After my little adventure in the local dive, I set out once again through the warren of twisting, winding streets. My destination was south, past the Cathedral and into new territory marked on my map by large stretches of green park spaces. As I wound through the streets I found it nearly impossible to keep my bearings. Beyond a vague sense of direction the twisting, dead end nature of the streets left me more than a little confused and disoriented…no small feat. Eventually I found myself dumped out in the Cathedral plaza. Re-oriented I made my way southeast into the heavily touristy downtown area. Full of parks, tourists, trams and trinket shops the area was bustling with life. After a brief break to pick up several mandarin oranges I continued south across a large, beautiful boulevard and into a major park.
Though heavily kissed by winters embrace the park was still sporting several blossoming flowers, an assortment of well-trimmed greens and several ponds. Though fairly boring in and of itself, the park led me to a rather large beautiful building. Curious I followed it around until eventually found a side entrance. Exploring it, I quickly was dumped out into a beautiful plaza and one of Sevilla´s gems. I remembered it from my youth, but my memories were dwarfed by the sheer, real, beauty of the plaza. Built for a worlds fair that never came to pass due to the outbreak of war in 1929, the Plaza de Espana is an expansive, beautiful piece of architecture that stretches around in slightly over a half circle. In addition to the building´s structural beauty, it is ringed by a set of benches featuring tiled artwork scenes representing all of the major powers in Spain. The benches are built into one of the walls of the outer building´s first story providing an excellent spot to pause and rest, enjoy the sight of the plaza, and to take in the afternoon sun. Inside the benches there´s a rather large walkway that wraps around the interior of the semi-circle. The next layer, in what might be called an architectural onion, is a canal about 20 feet across which rings the square. Though drained, it hardly detracted from the ambiance of the location. The canal is crossed by a number of arched bridges which provide an almost Venetian feel while the inner most ring is a large cobblestone area ringing a large, beautiful fountain. With horse drawn carriages making their way around the inner circle, the experience as a whole is delightful.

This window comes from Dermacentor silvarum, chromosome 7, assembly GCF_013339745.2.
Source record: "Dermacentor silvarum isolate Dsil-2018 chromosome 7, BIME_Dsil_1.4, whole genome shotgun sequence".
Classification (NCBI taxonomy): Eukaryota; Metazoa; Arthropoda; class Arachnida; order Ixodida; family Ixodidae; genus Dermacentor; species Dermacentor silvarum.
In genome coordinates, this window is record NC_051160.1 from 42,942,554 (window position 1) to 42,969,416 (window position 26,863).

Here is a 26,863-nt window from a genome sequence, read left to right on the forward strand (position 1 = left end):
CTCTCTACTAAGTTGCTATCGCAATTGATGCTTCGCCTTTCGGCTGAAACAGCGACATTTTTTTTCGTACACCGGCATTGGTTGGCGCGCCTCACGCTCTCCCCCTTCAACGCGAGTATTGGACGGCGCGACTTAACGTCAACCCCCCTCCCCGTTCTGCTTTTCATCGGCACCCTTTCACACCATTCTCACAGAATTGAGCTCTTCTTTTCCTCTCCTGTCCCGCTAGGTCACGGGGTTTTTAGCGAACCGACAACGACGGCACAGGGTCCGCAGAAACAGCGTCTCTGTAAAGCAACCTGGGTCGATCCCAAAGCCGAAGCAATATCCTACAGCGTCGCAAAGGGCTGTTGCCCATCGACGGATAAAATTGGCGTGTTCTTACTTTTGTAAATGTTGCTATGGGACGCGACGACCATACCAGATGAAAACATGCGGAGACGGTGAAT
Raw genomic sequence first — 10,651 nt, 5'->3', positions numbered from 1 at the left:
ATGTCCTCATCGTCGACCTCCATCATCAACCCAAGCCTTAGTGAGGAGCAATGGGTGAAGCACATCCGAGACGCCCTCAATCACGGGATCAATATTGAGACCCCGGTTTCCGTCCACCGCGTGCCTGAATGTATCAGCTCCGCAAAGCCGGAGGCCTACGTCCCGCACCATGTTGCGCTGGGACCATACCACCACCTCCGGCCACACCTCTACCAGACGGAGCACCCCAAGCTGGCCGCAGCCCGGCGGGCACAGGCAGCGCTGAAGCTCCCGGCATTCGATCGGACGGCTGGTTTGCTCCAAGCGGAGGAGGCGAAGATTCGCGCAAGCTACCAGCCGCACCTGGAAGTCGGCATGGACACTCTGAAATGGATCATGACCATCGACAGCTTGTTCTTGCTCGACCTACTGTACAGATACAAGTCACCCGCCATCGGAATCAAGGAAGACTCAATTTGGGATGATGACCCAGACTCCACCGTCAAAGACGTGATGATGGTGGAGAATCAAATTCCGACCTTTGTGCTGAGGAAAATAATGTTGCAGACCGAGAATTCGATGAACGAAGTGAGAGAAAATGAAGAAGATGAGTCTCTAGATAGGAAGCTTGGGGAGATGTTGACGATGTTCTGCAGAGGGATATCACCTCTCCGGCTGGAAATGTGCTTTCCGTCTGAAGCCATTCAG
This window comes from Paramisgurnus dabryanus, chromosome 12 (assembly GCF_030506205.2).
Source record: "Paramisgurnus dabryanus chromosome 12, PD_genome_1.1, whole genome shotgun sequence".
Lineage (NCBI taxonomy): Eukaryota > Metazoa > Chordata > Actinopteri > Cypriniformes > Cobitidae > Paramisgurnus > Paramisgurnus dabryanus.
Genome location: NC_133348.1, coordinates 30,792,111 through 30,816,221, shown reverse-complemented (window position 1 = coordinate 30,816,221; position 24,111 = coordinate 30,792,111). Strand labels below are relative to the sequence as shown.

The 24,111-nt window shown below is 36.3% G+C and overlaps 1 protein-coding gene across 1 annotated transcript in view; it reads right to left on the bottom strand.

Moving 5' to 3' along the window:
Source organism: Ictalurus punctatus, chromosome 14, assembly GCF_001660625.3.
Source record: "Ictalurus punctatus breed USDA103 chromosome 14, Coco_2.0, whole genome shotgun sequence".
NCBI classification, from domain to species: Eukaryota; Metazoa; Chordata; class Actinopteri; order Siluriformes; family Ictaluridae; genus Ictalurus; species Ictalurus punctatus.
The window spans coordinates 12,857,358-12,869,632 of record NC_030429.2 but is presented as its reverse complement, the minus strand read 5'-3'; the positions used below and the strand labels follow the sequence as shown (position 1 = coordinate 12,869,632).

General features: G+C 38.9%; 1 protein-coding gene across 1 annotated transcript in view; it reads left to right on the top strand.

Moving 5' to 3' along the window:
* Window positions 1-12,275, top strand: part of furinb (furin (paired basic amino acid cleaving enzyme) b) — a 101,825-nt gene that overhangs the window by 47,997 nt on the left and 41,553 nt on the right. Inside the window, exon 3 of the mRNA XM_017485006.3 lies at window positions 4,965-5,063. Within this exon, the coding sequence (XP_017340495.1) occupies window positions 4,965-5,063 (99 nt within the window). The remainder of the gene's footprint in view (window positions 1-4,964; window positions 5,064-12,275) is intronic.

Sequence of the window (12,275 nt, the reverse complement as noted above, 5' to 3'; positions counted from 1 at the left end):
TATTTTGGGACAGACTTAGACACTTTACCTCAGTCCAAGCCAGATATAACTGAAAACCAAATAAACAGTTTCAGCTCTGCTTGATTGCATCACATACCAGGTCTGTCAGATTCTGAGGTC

After pausing in the sun for an hour or so and reading a bit of one of Dad´s books, I made my way back through the city streets before relaxing and refueling at the hostel. As I relaxed, I bumped into two dutch girls I´d met the day before – Natalie and Linda. They were about to set off to explore several tapas bars and after a brief exchange, invited me to join. Out we went once more into the crowded Sevilla streets. Dodging the astounding abundance of baby strollers and smoking Spaniards, we eventually arrived at a great little tapas bar just up the street. We all placed our orders, I ended up going with anchovies on lettuce hearts, and quail eggs on Spanish ham. A beer, some bread, and a few mouthfuls later we cycled through the usual dialog … where are you from, what do you do, where have you traveled, what´s your history, etc. and before long migrated to the second tapas bar. A tiny corner construction with virtually no room and the size of most people´s bedrooms. The place had a high ceiling, with walls heavily decorated with pigs legs, wine bottles, old objects, and the like. The place was so small that when you turned around, somewhat hidden on a shelf next to the door, they had all of their cleaning supplies bottles and tools stashed away. I ordered a delicious spinach and Spanish salsa tapas, while the girls tried what was a local delicacy – some sort of flavorful paste in a bowl with diced ham on top.